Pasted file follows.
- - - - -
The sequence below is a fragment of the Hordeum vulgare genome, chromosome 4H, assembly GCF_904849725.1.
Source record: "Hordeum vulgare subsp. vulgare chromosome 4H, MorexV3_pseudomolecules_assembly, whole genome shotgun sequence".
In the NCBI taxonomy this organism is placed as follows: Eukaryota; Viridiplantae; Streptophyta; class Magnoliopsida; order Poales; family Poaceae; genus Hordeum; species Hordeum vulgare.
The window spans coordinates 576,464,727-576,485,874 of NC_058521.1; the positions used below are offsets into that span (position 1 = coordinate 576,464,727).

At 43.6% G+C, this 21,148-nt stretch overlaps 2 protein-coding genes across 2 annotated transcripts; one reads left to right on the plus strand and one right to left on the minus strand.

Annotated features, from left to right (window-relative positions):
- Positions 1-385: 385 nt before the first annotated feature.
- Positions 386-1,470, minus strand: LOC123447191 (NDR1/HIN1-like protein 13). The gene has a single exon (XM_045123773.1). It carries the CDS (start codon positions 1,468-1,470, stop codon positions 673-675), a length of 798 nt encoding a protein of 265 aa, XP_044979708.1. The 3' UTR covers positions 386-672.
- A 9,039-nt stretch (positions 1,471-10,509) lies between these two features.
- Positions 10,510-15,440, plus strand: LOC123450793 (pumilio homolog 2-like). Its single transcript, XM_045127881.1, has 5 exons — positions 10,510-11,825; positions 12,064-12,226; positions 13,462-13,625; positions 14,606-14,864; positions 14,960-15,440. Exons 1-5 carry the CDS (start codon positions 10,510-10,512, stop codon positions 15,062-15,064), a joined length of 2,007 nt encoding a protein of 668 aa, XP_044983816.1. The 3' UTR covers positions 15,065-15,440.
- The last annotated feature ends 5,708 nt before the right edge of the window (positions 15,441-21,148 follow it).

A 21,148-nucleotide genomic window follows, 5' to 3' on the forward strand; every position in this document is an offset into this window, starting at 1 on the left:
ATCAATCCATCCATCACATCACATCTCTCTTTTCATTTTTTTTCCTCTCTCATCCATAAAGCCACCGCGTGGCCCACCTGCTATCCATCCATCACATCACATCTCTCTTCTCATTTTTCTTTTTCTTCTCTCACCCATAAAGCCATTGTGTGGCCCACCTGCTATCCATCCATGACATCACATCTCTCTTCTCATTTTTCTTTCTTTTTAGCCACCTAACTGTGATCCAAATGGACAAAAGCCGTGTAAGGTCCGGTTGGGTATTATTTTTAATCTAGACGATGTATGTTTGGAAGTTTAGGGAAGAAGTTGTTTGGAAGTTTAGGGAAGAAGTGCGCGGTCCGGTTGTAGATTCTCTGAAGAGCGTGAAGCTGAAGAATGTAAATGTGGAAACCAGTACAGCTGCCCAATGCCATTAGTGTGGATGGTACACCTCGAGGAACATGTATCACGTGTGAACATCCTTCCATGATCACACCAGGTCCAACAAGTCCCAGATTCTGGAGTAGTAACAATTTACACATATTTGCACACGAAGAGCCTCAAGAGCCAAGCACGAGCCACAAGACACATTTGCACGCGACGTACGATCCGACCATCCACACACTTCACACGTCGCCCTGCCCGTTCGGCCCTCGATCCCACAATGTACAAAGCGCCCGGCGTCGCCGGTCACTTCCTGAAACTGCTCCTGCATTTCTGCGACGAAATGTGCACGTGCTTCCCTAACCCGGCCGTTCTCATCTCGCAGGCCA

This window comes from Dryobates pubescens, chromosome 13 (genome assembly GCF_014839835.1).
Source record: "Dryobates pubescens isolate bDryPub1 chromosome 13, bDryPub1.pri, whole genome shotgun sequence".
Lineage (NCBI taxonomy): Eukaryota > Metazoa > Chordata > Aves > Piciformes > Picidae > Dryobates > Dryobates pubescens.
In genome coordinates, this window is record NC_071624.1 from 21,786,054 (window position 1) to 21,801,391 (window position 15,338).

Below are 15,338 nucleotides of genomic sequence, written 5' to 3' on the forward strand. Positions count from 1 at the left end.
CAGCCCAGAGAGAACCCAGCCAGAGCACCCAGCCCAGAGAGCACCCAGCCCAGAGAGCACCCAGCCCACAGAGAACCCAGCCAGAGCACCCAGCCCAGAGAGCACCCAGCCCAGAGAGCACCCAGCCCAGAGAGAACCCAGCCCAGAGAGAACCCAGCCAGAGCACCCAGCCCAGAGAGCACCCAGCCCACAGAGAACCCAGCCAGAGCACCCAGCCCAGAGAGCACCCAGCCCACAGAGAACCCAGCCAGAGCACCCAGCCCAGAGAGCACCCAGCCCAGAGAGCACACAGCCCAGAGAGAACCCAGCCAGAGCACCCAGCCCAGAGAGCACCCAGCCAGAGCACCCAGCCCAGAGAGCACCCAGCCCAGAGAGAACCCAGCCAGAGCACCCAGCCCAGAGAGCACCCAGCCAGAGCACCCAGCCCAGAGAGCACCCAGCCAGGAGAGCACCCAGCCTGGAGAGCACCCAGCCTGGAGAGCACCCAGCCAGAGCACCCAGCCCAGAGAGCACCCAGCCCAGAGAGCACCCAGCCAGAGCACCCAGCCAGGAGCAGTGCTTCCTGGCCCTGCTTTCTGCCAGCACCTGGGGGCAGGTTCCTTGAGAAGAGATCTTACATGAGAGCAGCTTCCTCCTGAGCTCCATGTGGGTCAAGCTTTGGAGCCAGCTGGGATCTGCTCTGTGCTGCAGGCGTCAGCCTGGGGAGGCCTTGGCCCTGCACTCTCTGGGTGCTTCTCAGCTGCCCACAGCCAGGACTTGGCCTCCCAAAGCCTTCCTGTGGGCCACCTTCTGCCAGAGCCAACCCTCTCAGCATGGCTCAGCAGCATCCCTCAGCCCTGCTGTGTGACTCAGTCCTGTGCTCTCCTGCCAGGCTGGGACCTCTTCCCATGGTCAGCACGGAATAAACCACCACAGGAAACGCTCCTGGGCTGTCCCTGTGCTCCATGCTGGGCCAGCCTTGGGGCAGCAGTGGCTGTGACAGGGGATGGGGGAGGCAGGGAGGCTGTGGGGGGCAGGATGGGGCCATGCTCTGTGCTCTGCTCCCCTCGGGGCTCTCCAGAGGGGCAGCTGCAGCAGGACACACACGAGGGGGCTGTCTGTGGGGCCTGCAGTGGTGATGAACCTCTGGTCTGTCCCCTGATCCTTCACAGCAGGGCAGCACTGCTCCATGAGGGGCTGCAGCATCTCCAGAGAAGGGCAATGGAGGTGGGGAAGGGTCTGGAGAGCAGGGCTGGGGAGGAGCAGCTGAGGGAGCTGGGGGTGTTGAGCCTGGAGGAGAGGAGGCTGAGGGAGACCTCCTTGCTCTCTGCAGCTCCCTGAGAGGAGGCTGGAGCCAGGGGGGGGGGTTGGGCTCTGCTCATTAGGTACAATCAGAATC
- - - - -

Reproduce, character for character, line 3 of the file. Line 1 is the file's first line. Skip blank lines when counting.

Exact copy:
In the NCBI taxonomy this organism is placed as follows: Eukaryota; Viridiplantae; Streptophyta; class Magnoliopsida; order Poales; family Poaceae; genus Hordeum; species Hordeum vulgare.